Of all the misconceptions this one is the biggest. The short answer is NO! If a group of 2 looks awkward try adding a unique third element such as a gazing ball or other piece of small statuary. Maybe an over-sized hurricane lamp with a candle to match the design will add the final touch? Perhaps add something which relates to your culture or travels such as a decorative Indian elephant or some Balinese wood sculptures.

Although the two middle cedar planters are identical, 
those on the outside are each a different size.
This custom group was designed to resemble the
gentle shape of a garden border with varying 
depth and height. My design

What about symmetry?

Some people love strong symmetry and others prefer an asymmetrical look – either can be made to work. I recently had an interesting challenge where I was adding containers to a beautiful home entrance, flanked by two pillars. The obvious thing to do was add one container to each side. However the homeowners felt that perhaps this was a little too much of a good thing taking into consideration other containers nearby. The solution in this case was easy. The front door, seen beyond the pillars was not centered on the pillars themselves but slightly to the left. We therefore kept one large container by the left pillar and added a smaller but otherwise identical container to the right of the door. This moved the eye diagonally through the space, making a strong connection between the two but eliminating the need for symmetry.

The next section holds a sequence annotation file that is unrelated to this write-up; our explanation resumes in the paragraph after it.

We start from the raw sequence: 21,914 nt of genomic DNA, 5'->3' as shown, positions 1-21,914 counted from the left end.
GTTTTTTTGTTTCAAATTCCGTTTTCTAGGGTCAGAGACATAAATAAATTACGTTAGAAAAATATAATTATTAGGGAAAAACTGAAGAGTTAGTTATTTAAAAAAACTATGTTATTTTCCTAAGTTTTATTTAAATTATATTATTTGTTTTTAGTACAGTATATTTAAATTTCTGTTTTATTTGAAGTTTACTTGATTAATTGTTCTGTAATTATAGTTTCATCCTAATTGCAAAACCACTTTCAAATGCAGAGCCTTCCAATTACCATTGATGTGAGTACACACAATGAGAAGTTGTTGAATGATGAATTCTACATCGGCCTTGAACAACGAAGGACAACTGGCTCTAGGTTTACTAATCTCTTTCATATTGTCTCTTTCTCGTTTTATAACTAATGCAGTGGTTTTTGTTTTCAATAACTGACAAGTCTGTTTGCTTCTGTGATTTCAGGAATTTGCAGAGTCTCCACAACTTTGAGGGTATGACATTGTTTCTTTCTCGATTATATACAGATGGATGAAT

Do you have an overabundance of small containers? Try grouping them around a feature such as a birdbath or fountain or use them to line outdoor stairs. Many years ago in France I was struck by the sight of humble red geraniums in bleached terracotta pots, lining a flight of weathered stone steps. There was beauty in the simplicity.